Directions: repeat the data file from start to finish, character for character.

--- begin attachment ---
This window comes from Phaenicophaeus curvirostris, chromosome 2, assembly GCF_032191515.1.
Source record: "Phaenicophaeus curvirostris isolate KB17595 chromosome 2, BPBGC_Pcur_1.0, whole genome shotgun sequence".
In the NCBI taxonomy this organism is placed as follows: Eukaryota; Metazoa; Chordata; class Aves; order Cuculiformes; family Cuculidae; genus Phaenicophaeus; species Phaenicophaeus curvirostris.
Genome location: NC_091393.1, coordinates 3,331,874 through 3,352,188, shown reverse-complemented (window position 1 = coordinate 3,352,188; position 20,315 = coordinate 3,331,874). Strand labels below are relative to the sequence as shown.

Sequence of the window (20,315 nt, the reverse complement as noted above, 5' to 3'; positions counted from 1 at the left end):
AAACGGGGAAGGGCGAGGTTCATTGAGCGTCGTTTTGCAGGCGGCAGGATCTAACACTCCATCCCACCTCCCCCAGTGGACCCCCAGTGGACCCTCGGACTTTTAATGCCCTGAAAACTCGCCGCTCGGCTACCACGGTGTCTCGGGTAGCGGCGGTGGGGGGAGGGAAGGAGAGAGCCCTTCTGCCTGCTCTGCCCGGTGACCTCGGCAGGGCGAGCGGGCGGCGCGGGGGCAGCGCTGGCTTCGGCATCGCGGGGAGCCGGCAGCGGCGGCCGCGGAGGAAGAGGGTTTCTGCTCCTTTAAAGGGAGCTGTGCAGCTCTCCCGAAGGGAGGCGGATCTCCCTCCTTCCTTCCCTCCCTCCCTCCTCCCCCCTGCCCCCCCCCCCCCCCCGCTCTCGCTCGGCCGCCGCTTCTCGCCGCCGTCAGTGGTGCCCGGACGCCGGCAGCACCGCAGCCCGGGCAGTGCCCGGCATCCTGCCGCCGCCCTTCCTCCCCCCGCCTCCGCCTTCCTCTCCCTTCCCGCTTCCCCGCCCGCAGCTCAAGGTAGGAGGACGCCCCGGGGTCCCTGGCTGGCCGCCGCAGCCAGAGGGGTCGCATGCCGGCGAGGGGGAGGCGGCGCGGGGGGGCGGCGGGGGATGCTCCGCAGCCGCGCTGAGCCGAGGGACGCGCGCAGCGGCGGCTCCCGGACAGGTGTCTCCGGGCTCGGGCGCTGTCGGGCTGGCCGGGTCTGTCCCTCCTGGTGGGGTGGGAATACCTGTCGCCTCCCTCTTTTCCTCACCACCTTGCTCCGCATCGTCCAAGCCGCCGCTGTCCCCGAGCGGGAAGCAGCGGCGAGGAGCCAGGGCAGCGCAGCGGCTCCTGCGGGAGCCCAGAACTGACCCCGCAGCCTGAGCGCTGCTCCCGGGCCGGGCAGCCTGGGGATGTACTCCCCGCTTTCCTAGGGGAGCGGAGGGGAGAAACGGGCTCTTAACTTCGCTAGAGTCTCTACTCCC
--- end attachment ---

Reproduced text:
This window comes from Phaenicophaeus curvirostris, chromosome 2, assembly GCF_032191515.1.
Source record: "Phaenicophaeus curvirostris isolate KB17595 chromosome 2, BPBGC_Pcur_1.0, whole genome shotgun sequence".
In the NCBI taxonomy this organism is placed as follows: Eukaryota; Metazoa; Chordata; class Aves; order Cuculiformes; family Cuculidae; genus Phaenicophaeus; species Phaenicophaeus curvirostris.
Genome location: NC_091393.1, coordinates 3,331,874 through 3,352,188, shown reverse-complemented (window position 1 = coordinate 3,352,188; position 20,315 = coordinate 3,331,874). Strand labels below are relative to the sequence as shown.

Sequence of the window (20,315 nt, the reverse complement as noted above, 5' to 3'; positions counted from 1 at the left end):
AAACGGGGAAGGGCGAGGTTCATTGAGCGTCGTTTTGCAGGCGGCAGGATCTAACACTCCATCCCACCTCCCCCAGTGGACCCCCAGTGGACCCTCGGACTTTTAATGCCCTGAAAACTCGCCGCTCGGCTACCACGGTGTCTCGGGTAGCGGCGGTGGGGGGAGGGAAGGAGAGAGCCCTTCTGCCTGCTCTGCCCGGTGACCTCGGCAGGGCGAGCGGGCGGCGCGGGGGCAGCGCTGGCTTCGGCATCGCGGGGAGCCGGCAGCGGCGGCCGCGGAGGAAGAGGGTTTCTGCTCCTTTAAAGGGAGCTGTGCAGCTCTCCCGAAGGGAGGCGGATCTCCCTCCTTCCTTCCCTCCCTCCCTCCTCCCCCCTGCCCCCCCCCCCCCCCCGCTCTCGCTCGGCCGCCGCTTCTCGCCGCCGTCAGTGGTGCCCGGACGCCGGCAGCACCGCAGCCCGGGCAGTGCCCGGCATCCTGCCGCCGCCCTTCCTCCCCCCGCCTCCGCCTTCCTCTCCCTTCCCGCTTCCCCGCCCGCAGCTCAAGGTAGGAGGACGCCCCGGGGTCCCTGGCTGGCCGCCGCAGCCAGAGGGGTCGCATGCCGGCGAGGGGGAGGCGGCGCGGGGGGGCGGCGGGGGATGCTCCGCAGCCGCGCTGAGCCGAGGGACGCGCGCAGCGGCGGCTCCCGGACAGGTGTCTCCGGGCTCGGGCGCTGTCGGGCTGGCCGGGTCTGTCCCTCCTGGTGGGGTGGGAATACCTGTCGCCTCCCTCTTTTCCTCACCACCTTGCTCCGCATCGTCCAAGCCGCCGCTGTCCCCGAGCGGGAAGCAGCGGCGAGGAGCCAGGGCAGCGCAGCGGCTCCTGCGGGAGCCCAGAACTGACCCCGCAGCCTGAGCGCTGCTCCCGGGCCGGGCAGCCTGGGGATGTACTCCCCGCTTTCCTAGGGGAGCGGAGGGGAGAAACGGGCTCTTAACTTCGCTAGAGTCTCTACTCCC